I won something!

This past week, I was humbled to receive the Monika Andrews Creative Volunteer Leadership Award, which is offered annually to a resident of Brockport, Sweden, or Clarkson in recognition of volunteer contributions to the community.

Me with Bill Andrews (to my right, who endowed the award), Rozenn, and two members of the selection committee.

Here’s a snippet of text from the Award citation:

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3D Printing quick fix

I recently inherited a laser cutter (an FS Laser HL40-5g hobbyist class tool) and have been trying to get it up and running. One of the first problems was the laser cooling. These lasers require water cooling, typically provided by an aquarium pump in a 5 gallon bucket of water. The pump I inherited seemed to work fine, except for one small problem:

Houston, we have a problem.
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Let’s have a Chat[GPT]

ChatGPT is all the rage right now and I figured it was time for me to jump on the bandwagon. I’ve been exploring the API to see how I might use (and potentially abuse) the chatbot in my teaching and research. Perhaps I’ll write a bit later about how I had it design the introductory slides of my course this semester, or how well it performed on the first test in my course Quantitative Chemical Analysis, but for now, I wanted to share how it could help with developing a research idea.

Here’s the situation: I have a student who is interested in creating a biosensor for her independent study. The paper she found uses a field effect transistor which is something that (a) I know virtually nothing about and (b) requires a fair amount of high end equipment that is unavailable at my institution. What we have is a cool way to make graphene (I’ll share that later) and I’d like to know if I can functionalize that graphene with something that might be interesting. I decided to see if chatGPT can help me with my research. Here’s the transcript.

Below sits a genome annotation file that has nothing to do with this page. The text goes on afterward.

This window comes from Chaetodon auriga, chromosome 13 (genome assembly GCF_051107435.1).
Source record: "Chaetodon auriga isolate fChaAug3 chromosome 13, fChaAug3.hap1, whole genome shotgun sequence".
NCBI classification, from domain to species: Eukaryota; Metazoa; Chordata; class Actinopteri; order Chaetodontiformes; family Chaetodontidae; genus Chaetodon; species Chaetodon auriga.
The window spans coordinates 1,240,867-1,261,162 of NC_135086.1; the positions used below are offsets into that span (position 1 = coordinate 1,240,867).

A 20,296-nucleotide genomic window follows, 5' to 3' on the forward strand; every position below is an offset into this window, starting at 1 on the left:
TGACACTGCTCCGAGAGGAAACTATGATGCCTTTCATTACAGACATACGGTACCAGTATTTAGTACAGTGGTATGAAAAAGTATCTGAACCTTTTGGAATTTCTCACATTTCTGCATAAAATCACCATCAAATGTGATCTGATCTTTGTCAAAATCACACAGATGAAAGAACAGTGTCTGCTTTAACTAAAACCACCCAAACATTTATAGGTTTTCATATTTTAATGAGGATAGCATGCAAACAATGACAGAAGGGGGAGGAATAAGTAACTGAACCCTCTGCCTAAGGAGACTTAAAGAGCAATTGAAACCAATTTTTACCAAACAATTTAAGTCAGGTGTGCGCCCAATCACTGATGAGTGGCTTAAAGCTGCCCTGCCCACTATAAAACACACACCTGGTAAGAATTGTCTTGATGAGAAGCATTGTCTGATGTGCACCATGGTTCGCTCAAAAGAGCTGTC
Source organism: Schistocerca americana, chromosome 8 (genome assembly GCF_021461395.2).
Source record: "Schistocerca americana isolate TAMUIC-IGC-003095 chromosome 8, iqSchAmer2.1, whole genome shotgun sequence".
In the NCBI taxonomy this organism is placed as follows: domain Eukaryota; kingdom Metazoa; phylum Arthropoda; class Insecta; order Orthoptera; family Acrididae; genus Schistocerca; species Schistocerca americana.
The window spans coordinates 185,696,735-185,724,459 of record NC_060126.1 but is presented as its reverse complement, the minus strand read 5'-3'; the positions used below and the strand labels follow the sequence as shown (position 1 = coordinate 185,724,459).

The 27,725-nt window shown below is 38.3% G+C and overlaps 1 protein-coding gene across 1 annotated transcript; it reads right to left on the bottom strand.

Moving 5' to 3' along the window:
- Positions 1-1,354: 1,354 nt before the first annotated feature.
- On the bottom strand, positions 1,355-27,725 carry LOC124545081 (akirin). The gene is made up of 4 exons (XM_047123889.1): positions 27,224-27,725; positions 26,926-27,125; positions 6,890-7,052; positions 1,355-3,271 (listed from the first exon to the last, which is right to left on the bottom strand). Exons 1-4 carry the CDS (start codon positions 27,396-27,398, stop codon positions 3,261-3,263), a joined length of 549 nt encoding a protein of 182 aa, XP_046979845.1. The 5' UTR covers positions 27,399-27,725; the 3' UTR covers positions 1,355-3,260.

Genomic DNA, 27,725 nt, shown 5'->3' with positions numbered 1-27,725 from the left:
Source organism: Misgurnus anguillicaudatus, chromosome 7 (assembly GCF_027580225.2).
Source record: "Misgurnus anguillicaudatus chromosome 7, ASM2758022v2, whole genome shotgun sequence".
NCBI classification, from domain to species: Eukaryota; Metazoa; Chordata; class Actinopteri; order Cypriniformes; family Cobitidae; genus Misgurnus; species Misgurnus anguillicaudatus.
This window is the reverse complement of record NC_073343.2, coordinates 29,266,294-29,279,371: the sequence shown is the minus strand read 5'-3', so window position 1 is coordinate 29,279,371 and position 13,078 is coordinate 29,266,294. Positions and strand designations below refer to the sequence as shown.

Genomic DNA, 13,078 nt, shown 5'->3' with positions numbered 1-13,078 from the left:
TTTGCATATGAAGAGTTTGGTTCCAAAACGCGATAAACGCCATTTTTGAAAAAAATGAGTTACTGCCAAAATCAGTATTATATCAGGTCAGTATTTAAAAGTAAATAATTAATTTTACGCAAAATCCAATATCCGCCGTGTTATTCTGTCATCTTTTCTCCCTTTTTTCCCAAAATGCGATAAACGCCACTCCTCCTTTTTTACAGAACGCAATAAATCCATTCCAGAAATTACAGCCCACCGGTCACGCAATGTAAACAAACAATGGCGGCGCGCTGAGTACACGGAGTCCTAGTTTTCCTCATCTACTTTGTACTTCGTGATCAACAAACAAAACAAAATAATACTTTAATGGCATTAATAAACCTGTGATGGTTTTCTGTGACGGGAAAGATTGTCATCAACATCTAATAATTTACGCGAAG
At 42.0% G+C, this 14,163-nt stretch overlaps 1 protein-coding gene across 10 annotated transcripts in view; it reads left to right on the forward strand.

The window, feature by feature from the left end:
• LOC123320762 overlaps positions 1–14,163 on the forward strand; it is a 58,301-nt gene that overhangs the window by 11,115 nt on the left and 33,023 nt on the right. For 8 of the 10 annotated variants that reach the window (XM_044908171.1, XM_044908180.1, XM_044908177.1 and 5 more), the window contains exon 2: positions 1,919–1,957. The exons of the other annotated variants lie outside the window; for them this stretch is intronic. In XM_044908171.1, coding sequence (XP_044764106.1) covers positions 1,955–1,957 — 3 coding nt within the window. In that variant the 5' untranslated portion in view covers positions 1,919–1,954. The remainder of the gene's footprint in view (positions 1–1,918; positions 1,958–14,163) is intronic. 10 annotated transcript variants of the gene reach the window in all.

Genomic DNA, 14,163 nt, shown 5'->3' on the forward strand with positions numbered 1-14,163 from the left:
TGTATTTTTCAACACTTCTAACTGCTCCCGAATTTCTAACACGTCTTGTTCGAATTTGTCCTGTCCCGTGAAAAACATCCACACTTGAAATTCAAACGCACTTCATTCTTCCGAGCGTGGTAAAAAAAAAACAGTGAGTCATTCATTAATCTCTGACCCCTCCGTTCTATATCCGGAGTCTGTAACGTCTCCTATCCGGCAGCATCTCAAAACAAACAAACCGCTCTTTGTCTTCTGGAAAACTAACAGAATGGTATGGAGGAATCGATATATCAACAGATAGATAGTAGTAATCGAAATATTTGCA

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‘Tis the season

Grades are in! It felt like a long semester for me, since I had to wait until the last day of finals to give my exam. Usually, the weekend following exam week is filled with holiday preparations, but this time, it was filled with last minute grading. Most importantly, I didn’t get a chance to fully decorate the cantina. Still, a few decorations were placed: sabers were hung by the chimney with care, in hopes that Darth Santa soon would appear.

The home Lego situation is a bit more festive. We enjoyed building this years winter scene, which added to our previous houses (this was last year’s addition) quite nicely. I also came across a company that builds blinky bricks, making my Lego illumination tasks a breeze.

I’m hoping Santa brings me a few more blinky lights so next year’s village can look a bit more like the Griswald’s. Merry Christmas everyone.

Coal for Gimli?

Gimli gave us a bit of a scare after Thanksgiving. The basement doors blew open during a windstorm and the runt escaped. He ended up spending the night outdoors. After an anxious night (yes, I’m attached to my kitties), I took what I expected to be a final search for Gimli around the neighborhood, when I heard him crying near the garage. I turned around and there was a grumpy Gimli, sitting on the patio, cold and scared, but no worse for wear. (In fact, despite the rain he was neither wet nor muddy, so I’m thinking he got himself caught in the garage and was too scared to call out when he hear us searching for him.) Anyway, he spent his day back warming up.

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